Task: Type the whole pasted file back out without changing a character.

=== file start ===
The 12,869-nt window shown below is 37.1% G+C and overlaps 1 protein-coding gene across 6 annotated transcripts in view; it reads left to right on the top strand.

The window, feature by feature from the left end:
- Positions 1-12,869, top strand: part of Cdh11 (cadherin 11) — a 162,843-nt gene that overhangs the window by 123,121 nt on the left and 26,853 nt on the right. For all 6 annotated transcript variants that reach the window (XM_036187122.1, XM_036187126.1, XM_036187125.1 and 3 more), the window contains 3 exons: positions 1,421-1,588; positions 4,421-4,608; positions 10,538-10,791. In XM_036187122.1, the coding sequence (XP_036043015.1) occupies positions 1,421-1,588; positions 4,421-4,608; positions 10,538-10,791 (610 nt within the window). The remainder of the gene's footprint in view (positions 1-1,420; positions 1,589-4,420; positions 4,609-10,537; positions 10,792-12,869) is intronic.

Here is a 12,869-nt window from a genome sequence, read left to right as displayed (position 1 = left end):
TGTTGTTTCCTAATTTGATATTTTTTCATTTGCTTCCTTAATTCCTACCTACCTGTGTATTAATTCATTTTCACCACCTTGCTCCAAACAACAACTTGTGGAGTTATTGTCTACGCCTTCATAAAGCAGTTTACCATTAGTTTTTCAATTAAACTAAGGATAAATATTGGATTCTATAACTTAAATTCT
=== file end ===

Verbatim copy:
The 12,869-nt window shown below is 37.1% G+C and overlaps 1 protein-coding gene across 6 annotated transcripts in view; it reads left to right on the top strand.

The window, feature by feature from the left end:
- Positions 1-12,869, top strand: part of Cdh11 (cadherin 11) — a 162,843-nt gene that overhangs the window by 123,121 nt on the left and 26,853 nt on the right. For all 6 annotated transcript variants that reach the window (XM_036187122.1, XM_036187126.1, XM_036187125.1 and 3 more), the window contains 3 exons: positions 1,421-1,588; positions 4,421-4,608; positions 10,538-10,791. In XM_036187122.1, the coding sequence (XP_036043015.1) occupies positions 1,421-1,588; positions 4,421-4,608; positions 10,538-10,791 (610 nt within the window). The remainder of the gene's footprint in view (positions 1-1,420; positions 1,589-4,420; positions 4,609-10,537; positions 10,792-12,869) is intronic.

Here is a 12,869-nt window from a genome sequence, read left to right as displayed (position 1 = left end):
TGTTGTTTCCTAATTTGATATTTTTTCATTTGCTTCCTTAATTCCTACCTACCTGTGTATTAATTCATTTTCACCACCTTGCTCCAAACAACAACTTGTGGAGTTATTGTCTACGCCTTCATAAAGCAGTTTACCATTAGTTTTTCAATTAAACTAAGGATAAATATTGGATTCTATAACTTAAATTCT